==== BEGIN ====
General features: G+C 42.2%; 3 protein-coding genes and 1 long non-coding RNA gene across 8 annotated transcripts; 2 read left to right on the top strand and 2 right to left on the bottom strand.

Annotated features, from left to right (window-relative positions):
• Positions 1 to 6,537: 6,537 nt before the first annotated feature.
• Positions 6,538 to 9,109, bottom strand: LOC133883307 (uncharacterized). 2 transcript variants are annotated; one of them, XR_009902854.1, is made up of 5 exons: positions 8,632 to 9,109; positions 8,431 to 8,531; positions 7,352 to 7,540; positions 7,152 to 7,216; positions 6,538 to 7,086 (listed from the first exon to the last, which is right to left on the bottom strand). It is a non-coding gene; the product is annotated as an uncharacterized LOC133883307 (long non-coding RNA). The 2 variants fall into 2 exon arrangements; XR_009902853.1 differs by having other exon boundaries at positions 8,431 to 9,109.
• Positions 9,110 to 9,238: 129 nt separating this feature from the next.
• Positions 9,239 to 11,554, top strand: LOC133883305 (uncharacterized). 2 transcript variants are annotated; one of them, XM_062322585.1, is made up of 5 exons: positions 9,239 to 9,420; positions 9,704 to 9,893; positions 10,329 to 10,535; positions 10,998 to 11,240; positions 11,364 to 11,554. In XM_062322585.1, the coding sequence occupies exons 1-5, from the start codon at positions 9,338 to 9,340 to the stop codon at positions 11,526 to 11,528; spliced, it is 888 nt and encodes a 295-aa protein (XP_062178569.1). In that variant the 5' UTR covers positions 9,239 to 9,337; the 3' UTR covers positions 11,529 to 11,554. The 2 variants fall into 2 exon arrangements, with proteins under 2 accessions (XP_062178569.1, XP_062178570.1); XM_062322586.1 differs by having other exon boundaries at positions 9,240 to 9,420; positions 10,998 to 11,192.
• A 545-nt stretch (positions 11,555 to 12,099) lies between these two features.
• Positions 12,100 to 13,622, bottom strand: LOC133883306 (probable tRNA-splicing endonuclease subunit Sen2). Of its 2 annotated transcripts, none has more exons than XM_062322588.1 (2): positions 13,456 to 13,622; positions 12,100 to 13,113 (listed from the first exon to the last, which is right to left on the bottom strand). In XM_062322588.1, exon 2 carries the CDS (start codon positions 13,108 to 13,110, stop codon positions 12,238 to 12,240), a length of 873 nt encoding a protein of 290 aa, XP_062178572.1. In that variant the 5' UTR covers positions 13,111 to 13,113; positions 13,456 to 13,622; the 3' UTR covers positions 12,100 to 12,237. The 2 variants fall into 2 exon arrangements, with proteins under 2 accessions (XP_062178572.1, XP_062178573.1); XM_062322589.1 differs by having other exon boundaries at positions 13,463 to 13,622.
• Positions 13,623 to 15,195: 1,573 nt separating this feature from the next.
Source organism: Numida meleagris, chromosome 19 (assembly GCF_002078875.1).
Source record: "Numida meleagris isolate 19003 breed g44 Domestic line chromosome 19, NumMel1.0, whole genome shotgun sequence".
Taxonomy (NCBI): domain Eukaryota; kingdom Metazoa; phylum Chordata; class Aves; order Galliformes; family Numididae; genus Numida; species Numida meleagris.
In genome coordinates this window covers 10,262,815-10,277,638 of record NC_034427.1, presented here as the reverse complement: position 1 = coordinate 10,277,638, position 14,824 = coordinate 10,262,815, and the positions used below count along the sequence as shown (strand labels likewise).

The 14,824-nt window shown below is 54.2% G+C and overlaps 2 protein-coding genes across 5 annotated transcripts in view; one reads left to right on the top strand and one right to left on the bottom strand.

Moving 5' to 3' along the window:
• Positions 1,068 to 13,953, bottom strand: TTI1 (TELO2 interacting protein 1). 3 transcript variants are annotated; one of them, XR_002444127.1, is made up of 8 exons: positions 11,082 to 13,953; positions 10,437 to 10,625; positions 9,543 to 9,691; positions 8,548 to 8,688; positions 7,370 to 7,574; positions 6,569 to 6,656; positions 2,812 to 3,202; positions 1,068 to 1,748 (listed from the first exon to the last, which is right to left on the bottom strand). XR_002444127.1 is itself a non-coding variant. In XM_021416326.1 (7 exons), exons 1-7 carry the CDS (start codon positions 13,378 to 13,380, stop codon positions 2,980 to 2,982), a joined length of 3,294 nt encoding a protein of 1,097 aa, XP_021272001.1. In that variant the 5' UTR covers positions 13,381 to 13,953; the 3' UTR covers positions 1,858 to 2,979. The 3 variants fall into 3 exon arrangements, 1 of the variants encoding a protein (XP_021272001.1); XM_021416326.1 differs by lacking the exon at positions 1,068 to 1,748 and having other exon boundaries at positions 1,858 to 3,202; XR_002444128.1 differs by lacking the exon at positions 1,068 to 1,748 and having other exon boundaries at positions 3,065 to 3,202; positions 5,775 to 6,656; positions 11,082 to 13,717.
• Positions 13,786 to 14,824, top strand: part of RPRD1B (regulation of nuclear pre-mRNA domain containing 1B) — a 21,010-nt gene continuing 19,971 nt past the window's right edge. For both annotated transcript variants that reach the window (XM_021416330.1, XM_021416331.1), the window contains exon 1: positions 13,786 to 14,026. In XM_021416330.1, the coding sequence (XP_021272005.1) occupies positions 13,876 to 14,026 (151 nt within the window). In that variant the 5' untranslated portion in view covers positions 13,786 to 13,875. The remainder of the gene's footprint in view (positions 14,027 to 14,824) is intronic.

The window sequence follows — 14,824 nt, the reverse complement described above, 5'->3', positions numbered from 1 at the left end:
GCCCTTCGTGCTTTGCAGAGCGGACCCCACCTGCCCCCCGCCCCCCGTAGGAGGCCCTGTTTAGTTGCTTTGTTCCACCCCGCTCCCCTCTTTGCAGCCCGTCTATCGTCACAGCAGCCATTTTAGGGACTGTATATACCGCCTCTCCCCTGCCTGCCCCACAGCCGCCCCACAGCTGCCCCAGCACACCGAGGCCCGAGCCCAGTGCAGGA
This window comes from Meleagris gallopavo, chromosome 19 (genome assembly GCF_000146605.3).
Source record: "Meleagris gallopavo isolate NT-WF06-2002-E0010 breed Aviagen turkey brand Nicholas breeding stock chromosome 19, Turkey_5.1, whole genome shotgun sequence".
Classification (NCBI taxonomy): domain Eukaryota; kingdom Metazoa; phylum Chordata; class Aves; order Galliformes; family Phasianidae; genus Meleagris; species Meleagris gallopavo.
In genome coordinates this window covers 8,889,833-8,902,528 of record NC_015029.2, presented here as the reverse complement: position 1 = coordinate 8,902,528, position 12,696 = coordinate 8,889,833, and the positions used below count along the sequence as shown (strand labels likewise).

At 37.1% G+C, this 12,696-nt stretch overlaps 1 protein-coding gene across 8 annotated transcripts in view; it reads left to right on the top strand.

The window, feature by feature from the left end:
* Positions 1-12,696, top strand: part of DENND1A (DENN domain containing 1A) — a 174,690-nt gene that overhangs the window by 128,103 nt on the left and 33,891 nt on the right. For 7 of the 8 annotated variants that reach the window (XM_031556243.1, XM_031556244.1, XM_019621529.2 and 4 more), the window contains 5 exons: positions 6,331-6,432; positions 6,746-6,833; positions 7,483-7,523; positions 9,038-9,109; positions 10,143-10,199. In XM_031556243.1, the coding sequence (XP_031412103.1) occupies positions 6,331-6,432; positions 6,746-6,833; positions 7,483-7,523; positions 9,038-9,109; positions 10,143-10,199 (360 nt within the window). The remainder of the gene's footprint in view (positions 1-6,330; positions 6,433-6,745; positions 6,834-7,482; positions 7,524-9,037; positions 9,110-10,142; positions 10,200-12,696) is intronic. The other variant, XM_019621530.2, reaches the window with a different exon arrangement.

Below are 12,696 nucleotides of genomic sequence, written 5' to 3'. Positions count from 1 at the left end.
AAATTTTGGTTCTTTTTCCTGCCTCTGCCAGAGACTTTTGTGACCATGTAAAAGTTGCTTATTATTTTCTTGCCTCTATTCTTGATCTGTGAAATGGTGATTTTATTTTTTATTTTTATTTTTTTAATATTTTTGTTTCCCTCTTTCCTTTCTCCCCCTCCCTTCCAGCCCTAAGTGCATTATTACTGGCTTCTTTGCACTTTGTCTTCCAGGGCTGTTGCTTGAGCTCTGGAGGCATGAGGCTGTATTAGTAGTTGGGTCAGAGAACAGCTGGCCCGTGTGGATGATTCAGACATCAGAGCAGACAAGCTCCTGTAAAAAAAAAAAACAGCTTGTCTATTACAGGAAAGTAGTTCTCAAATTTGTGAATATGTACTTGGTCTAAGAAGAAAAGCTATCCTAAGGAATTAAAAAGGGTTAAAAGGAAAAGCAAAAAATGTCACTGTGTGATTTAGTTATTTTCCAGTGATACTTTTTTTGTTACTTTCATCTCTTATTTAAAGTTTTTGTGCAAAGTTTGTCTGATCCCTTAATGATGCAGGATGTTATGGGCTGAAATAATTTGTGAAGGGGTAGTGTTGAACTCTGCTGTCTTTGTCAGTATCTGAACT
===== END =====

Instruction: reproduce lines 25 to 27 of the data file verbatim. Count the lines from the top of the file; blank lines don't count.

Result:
The window, feature by feature from the left end:
* Positions 1-12,696, top strand: part of DENND1A (DENN domain containing 1A) — a 174,690-nt gene that overhangs the window by 128,103 nt on the left and 33,891 nt on the right. For 7 of the 8 annotated variants that reach the window (XM_031556243.1, XM_031556244.1, XM_019621529.2 and 4 more), the window contains 5 exons: positions 6,331-6,432; positions 6,746-6,833; positions 7,483-7,523; positions 9,038-9,109; positions 10,143-10,199. In XM_031556243.1, the coding sequence (XP_031412103.1) occupies positions 6,331-6,432; positions 6,746-6,833; positions 7,483-7,523; positions 9,038-9,109; positions 10,143-10,199 (360 nt within the window). The remainder of the gene's footprint in view (positions 1-6,330; positions 6,433-6,745; positions 6,834-7,482; positions 7,524-9,037; positions 9,110-10,142; positions 10,200-12,696) is intronic. The other variant, XM_019621530.2, reaches the window with a different exon arrangement.

Below are 12,696 nucleotides of genomic sequence, written 5' to 3'. Positions count from 1 at the left end.